How Does Student Loan Interest Work?

Unfortunately borrowing money isn’t free you do have to pay it back plus  interest. Now the way interest works essentially when you’re looking at different loans have it be  a federal loan or a private student loan you’re going to see an interest rate attached there. And it’s not as simple as understanding what that interest  rate is there’s a little bit more and a little bit more digging you should do to understand  how student loan interest works. There’s two different ways that interest can be applied  it can be applied either using a simple daily interest calculation or a compounding interest calculation.

For the most part when we’re talking about student loans specifically  interest will probably be calculated using a simple daily interest formula and what does that  mean? Essentially you will only be charged interest 
on your outstanding principal balance not on your  outstanding principal balance and any outstanding 
interest you have so that’s important to keep in  mind on how a simple daily interest calculation 
is used. And just in case you encounter something  that’s talking about compound interest a compound 
interest formula will charge you interest on the  amount you borrowed your principal balance as well 
as any outstanding interest you also have. Now what  you also need to know is what type of student 
loan do you have?

Do you have a federal student  loan? Is it a subsidized federal student loan or an unsubsidized federal student loan? Because these  things do matter if you have a subsidized federal student loan like a direct stafford subsidized  loan there’s a reason why this loan is beneficial and why people want to have that type of loan  over other types of loans it’s because there is an interest subsidy while you’re enrolled  in school at least half time during your grace period and during periods of authorized deferment.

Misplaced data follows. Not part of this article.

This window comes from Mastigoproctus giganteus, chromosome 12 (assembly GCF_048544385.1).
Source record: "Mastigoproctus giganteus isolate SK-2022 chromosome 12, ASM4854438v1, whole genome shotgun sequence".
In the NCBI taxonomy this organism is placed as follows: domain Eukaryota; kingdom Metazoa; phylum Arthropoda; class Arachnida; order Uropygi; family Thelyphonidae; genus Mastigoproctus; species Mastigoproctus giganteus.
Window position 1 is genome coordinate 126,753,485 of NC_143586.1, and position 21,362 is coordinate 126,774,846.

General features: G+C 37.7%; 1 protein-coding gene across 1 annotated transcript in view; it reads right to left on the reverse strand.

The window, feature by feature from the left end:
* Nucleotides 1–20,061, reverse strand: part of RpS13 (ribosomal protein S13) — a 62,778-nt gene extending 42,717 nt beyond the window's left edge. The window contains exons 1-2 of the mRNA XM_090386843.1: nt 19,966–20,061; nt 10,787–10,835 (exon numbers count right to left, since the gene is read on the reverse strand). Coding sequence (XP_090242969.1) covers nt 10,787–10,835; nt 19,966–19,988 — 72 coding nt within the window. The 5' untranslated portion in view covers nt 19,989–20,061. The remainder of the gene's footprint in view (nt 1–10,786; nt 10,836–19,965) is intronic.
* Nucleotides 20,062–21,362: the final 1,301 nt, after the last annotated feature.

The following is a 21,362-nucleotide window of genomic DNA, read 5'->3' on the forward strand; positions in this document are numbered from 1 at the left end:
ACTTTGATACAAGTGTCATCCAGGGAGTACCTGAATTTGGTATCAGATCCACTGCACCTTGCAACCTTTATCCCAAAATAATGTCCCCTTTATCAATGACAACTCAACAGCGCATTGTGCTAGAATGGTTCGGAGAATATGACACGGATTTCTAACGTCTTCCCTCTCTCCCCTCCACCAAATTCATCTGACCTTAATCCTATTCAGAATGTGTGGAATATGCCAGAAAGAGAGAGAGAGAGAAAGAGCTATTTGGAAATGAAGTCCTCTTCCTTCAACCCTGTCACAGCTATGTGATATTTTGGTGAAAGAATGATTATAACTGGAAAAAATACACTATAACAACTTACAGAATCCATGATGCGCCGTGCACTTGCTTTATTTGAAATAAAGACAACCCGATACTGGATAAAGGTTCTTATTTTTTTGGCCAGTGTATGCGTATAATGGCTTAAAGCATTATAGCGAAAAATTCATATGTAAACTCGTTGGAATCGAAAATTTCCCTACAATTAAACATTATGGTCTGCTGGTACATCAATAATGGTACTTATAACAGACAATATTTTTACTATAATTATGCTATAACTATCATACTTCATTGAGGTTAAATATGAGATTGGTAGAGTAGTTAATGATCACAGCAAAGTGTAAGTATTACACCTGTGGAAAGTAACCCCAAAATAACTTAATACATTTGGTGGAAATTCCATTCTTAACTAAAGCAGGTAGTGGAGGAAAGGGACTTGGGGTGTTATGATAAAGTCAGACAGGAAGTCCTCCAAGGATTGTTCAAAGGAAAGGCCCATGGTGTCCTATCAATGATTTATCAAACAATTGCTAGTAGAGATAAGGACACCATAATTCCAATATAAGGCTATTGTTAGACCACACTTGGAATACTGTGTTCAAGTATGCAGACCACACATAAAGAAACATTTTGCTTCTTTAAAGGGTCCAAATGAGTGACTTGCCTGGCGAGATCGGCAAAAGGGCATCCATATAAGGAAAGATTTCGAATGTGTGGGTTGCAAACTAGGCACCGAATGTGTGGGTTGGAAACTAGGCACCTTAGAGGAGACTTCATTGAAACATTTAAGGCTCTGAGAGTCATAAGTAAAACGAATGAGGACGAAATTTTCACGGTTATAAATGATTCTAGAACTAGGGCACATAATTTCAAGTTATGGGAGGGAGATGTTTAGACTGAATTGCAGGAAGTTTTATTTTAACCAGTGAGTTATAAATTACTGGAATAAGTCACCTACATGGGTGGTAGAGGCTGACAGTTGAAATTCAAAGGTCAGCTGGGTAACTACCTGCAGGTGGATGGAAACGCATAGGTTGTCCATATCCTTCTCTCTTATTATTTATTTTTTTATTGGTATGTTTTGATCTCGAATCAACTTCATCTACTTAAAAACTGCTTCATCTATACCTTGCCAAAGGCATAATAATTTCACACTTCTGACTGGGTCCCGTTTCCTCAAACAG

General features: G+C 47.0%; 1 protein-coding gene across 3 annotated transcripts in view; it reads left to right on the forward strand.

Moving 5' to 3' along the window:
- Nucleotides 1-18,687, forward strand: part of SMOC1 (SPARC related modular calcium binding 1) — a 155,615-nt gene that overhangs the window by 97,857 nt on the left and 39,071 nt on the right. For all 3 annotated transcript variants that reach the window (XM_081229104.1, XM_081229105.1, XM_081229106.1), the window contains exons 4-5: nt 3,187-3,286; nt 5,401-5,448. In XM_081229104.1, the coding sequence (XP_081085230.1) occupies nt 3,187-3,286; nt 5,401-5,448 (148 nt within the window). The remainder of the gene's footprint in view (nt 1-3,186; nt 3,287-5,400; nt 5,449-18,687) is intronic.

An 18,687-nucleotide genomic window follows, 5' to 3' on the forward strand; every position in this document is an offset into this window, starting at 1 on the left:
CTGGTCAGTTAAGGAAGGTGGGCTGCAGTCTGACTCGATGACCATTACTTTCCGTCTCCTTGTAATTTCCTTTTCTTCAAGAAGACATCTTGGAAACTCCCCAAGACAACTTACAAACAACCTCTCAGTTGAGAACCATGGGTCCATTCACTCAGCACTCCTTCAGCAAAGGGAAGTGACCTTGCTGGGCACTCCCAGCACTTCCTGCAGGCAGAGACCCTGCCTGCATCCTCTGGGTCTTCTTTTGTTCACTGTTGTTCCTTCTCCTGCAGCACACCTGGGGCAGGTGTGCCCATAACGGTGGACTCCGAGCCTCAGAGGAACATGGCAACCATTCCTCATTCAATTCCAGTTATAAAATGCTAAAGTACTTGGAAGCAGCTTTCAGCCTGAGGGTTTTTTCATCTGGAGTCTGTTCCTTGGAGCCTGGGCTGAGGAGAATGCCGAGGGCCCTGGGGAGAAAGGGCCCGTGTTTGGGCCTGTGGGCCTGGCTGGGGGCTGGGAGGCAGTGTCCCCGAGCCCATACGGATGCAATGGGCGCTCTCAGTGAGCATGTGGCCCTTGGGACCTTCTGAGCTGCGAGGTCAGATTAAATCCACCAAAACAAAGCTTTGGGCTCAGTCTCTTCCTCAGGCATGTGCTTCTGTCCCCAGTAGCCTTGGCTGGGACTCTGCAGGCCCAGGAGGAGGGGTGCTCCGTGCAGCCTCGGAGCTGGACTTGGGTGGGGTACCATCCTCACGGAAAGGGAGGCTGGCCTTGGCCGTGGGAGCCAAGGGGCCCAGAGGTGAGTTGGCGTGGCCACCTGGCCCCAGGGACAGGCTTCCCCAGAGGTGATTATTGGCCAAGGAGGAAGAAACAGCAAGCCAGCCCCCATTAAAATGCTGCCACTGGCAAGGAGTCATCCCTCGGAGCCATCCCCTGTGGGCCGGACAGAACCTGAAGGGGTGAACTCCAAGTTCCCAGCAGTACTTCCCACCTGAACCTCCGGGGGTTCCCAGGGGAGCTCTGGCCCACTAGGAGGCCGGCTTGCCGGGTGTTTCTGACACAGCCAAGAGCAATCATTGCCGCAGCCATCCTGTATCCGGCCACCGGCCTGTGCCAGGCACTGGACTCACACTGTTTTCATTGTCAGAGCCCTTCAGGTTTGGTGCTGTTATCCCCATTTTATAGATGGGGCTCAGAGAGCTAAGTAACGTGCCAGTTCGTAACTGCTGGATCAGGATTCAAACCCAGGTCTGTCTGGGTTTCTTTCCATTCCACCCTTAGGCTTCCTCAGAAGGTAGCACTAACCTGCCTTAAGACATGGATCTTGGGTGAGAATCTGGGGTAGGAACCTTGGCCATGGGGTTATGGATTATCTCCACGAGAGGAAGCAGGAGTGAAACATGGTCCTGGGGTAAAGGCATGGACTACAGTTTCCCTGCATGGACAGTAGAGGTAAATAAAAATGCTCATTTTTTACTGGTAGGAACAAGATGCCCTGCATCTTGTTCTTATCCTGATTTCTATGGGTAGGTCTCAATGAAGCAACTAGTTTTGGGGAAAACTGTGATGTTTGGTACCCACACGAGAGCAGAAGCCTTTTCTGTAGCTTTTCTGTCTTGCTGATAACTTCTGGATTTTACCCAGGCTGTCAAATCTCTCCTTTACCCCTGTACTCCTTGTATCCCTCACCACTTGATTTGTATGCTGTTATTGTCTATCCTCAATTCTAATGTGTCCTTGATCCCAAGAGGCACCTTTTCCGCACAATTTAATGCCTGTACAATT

And during those periods you actually have your interest covered by the government that’s also why  it’s known as a need-based loan it is a loan that has great borrower benefits attached to it. Now if you have an unsubsidized federal loan something like a direct stafford unsubsidized student loan  or a direct plus loan and that could be either a grad plus loan or a parent plus loan, the loan does  not have a subsidy meaning interest is accruing in your responsibility to repay along with the amount  you originally borrowed on the date it’s actually disbursed to you. And for private student loans  there are no subsidies covered by the government or anybody else with a private student loan  kind of like the unsubsidized loan in the federal 
program interest will be your responsibility from  the day that loan is disbursed to you.

Even though we’re talking about how interest is only going to  be calculated based on your outstanding principal balance that doesn’t mean that your outstanding  principal balance can’t change there is something known as interest capitalization  how interest capitalization works when we’re talking about student loans there are certain  periods of time where your lender or your servicer can take any outstanding interest and capitalize  it or add it on to your outstanding principal balance meaning you’re increasing your total  outstanding principal balance that would also change how your interest is being calculated  using the simple daily interest formula it’ll be off of that higher amount than the amount  you originally borrowed. In the federal program there’s very specific times where your lender  servicer is allowed to do this when it comes to private student loans you want to double check and  read your terms and conditions to see how often your lender will be capitalizing any outstanding  interest onto the principal balance of your loan.

When it comes to the federal student loan program  some common times this happens any change in 
repayment status so going from an in-school  and grace period like an a common thing before you 
enter repayment and entering that repayment status  is actually a capitalization event which means 
your servicer will take any outstanding interest  before you start making payments on your loan